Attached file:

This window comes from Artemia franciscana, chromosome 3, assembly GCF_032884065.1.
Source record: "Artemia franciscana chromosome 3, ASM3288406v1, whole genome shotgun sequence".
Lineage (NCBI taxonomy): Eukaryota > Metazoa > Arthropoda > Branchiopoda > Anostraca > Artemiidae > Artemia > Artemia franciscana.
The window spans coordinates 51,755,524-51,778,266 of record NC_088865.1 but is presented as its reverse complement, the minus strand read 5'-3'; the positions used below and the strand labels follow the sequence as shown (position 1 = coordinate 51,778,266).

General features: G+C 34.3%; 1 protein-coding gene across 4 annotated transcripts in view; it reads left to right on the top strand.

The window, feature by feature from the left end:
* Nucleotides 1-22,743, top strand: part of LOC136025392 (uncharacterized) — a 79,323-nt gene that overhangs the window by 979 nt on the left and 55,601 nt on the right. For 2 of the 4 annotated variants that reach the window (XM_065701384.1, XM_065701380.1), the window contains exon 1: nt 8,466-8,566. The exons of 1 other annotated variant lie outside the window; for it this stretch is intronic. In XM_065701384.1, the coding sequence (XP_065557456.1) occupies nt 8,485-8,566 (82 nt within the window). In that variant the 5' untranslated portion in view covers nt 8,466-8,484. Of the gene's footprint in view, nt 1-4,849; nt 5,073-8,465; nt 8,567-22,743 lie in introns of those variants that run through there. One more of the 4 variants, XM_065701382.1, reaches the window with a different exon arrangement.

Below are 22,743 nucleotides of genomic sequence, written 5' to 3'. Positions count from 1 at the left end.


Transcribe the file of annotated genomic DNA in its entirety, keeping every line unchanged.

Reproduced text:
This window comes from Artemia franciscana, chromosome 3, assembly GCF_032884065.1.
Source record: "Artemia franciscana chromosome 3, ASM3288406v1, whole genome shotgun sequence".
Lineage (NCBI taxonomy): Eukaryota > Metazoa > Arthropoda > Branchiopoda > Anostraca > Artemiidae > Artemia > Artemia franciscana.
The window spans coordinates 51,755,524-51,778,266 of record NC_088865.1 but is presented as its reverse complement, the minus strand read 5'-3'; the positions used below and the strand labels follow the sequence as shown (position 1 = coordinate 51,778,266).

General features: G+C 34.3%; 1 protein-coding gene across 4 annotated transcripts in view; it reads left to right on the top strand.

The window, feature by feature from the left end:
* Nucleotides 1-22,743, top strand: part of LOC136025392 (uncharacterized) — a 79,323-nt gene that overhangs the window by 979 nt on the left and 55,601 nt on the right. For 2 of the 4 annotated variants that reach the window (XM_065701384.1, XM_065701380.1), the window contains exon 1: nt 8,466-8,566. The exons of 1 other annotated variant lie outside the window; for it this stretch is intronic. In XM_065701384.1, the coding sequence (XP_065557456.1) occupies nt 8,485-8,566 (82 nt within the window). In that variant the 5' untranslated portion in view covers nt 8,466-8,484. Of the gene's footprint in view, nt 1-4,849; nt 5,073-8,465; nt 8,567-22,743 lie in introns of those variants that run through there. One more of the 4 variants, XM_065701382.1, reaches the window with a different exon arrangement.

Below are 22,743 nucleotides of genomic sequence, written 5' to 3'. Positions count from 1 at the left end.